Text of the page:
The Purge is a 2013 film directed and written by James DeMonaco.Twenty Minutes into the Future the US government has set up a once-a-year event named The Purge, in which people are free to commit whatever crimes they want for 12 hours. James Sandin, a well-to-do businessman who sells home security systems for people to protect themselves from the Purge, settles himself, his wife and his two children in for the night, arming the house and protecting it from any invaders...... Until a beaten-up stranger comes running down the street begging for help. After attempting to ignore him, one of the Sandin kids shuts down the security system long enough to let the stranger in. A gang of mask-wearing goons quickly arrives at the house, demanding the Sandins turn the stranger over, or they'll break in and kill everyone, including the stranger.The Purge has been described as "half social allegory, half home-invasion thriller." It explores the morality of human nature in a world where murder is seemingly condoned by not only the law, but the majority of its citizens as well; a disturbing, very dark take on the future. The Purge itself is treated as less of a necessary evil and more of a holiday.A sequel, known as The Purge: Anarchy, is set for release on July 18, 2014. It follows several people, including two teenagers as they are caught outside during the Purge when their car breaks down, and a man using the Purge as a chance to pursue revenge.
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Aborted Arc: Zoey's boyfriend motivation to try to kill her father and the aftermath of this event are quickly forgotten by the other family members and them by Zoey herself. But it's understandable, since they all have bigger problems to deal with.
Adult Fear: The Sandin parents have a lot to be worried about, because they're trying to set a good example for their kids by doing nothing bad during the Purge (while simultaneously reassuring them that the Purge is a good thing, and that they could participate if they wished to). That doesn't even touch on the fact that one of their kids lets in a stranger because he looked like he needed help or that a psychopathic gang is quite willing to launch a home invasion and kill everyone in it...
Artistic License - Economics: There's no reason why the Purge would fix the economy or reduce the overall amount of crime. In fact, the stated one percent level of unemployment signifies a stagnating rather than booming economy. There would still be demand for employees, but very low supply, which drives wages up when businesses compete for employees, and then they are forced to raise prices of whatever they produce to pay these wages.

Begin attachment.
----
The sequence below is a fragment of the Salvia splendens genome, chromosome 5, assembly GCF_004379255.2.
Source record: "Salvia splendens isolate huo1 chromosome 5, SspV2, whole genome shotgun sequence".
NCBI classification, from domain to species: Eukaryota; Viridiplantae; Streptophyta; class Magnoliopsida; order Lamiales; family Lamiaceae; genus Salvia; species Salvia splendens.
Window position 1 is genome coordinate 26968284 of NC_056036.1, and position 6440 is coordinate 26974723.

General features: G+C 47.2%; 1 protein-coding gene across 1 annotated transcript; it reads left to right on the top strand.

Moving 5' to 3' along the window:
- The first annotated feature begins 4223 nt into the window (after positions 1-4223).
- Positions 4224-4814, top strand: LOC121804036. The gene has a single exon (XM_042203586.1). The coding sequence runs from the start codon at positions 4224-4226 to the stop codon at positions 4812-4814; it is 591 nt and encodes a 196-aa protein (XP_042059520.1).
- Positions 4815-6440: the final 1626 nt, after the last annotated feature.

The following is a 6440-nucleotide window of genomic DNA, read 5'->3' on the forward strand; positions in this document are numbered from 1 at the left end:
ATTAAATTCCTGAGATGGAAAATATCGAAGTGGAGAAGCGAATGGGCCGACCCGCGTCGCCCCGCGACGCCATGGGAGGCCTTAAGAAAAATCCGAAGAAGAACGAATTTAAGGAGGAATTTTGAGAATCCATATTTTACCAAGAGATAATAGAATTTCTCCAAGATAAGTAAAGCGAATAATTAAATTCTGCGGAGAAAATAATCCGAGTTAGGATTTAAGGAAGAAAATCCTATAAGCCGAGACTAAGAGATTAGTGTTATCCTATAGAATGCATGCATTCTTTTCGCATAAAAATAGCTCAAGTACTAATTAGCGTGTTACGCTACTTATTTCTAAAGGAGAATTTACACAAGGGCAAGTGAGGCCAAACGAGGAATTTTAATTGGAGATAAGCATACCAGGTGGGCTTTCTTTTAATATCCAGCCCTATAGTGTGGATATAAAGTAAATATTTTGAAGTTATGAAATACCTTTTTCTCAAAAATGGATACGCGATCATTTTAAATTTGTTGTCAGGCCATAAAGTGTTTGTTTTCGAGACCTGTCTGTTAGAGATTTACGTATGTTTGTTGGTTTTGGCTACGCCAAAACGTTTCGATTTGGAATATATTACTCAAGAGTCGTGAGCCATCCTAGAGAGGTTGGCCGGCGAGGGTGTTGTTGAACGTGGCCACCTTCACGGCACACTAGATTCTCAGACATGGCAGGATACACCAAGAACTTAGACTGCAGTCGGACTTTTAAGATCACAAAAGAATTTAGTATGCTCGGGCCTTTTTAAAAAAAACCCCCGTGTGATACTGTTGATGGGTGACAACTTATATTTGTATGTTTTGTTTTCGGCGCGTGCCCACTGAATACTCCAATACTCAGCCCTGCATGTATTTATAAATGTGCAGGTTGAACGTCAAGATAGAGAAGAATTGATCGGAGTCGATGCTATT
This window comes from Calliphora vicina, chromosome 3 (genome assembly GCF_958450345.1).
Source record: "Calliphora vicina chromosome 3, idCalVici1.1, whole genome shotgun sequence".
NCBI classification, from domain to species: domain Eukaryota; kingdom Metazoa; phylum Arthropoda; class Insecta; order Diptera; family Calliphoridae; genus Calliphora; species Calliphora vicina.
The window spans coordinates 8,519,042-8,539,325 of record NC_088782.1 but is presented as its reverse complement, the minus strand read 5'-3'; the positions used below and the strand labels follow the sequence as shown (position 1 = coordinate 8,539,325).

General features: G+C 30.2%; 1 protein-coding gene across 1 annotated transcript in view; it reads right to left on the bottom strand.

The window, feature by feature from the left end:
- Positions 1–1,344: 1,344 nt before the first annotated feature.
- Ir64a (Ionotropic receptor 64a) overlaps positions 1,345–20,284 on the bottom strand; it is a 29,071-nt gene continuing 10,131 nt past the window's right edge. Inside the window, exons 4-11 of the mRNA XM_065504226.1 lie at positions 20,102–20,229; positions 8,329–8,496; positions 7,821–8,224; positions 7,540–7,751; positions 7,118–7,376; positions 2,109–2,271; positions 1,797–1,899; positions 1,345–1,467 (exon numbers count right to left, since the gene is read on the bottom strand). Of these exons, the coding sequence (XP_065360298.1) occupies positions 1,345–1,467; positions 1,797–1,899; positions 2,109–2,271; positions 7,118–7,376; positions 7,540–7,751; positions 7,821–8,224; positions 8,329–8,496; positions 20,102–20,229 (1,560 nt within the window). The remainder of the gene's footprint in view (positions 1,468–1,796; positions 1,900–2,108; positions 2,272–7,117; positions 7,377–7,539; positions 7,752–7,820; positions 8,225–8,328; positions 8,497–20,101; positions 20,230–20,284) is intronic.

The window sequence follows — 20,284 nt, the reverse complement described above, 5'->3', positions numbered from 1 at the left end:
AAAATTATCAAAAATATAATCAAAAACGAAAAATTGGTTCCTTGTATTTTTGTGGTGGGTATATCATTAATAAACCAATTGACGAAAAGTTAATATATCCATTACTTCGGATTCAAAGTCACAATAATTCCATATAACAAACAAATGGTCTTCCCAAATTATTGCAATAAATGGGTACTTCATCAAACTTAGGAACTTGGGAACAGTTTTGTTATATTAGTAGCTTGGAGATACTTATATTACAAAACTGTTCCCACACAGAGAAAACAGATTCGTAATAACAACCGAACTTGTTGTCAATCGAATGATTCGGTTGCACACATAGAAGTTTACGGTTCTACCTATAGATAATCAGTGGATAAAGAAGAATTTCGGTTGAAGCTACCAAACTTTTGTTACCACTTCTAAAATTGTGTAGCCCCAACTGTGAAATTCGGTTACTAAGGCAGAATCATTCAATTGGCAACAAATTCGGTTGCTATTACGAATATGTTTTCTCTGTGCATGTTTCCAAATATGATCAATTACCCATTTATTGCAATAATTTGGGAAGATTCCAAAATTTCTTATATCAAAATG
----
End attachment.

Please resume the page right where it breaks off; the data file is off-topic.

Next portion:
And this is further exacerbated by the fact the unemployed have a higher chance of dying during the purge itself.
As pointed by "Movie Bob" of the Escapist, the only businesses that could afford to defend themselves against the hordes of looters on that one night, would be the giant corporations. Everyone else will have to pray and hope for the best.
The elderly would be quite vulnerable, which in turn could have negative effects on their incentives to save. Why save your money, when someone could potentially knock you off before you enjoy retirement. On the other hand, the government would save a huge amount on retirement and medical care.
So would the government. Once the vunerable realise that their own government has practically condemned them to death - or worse - there'd be no incentive not to use the purge as a reason to rise up against the government. Even if the main centres of power are protected, a lot of people with nothing to lose could cause untold damage to the country.
Ax-Crazy: All of the gang, but the women seem especially psychotic, with one of them tickling a pinned-down Mary moments before trying to slice her open with a machete.
Bad Ass: James, big time! He's the sole reason the rest of his family did NOT get murdered. Why? Because he killed almost all the would-be murderer gang except for their boss.
It is not too far off to call him the secondary security system of the Sandins
Bad Boss: The gang leader kills one of his own for being rude.
Big Brother Is Watching: Given that live Purge feeds are apparently ubiquitous, it would seem there are a truly absurd number of cameras all across the United States. Furthermore, there are loudspeakers which broadcast the beginning of the Purge, in addition to Emergency Broadcast Services issuing a statement across radio and television.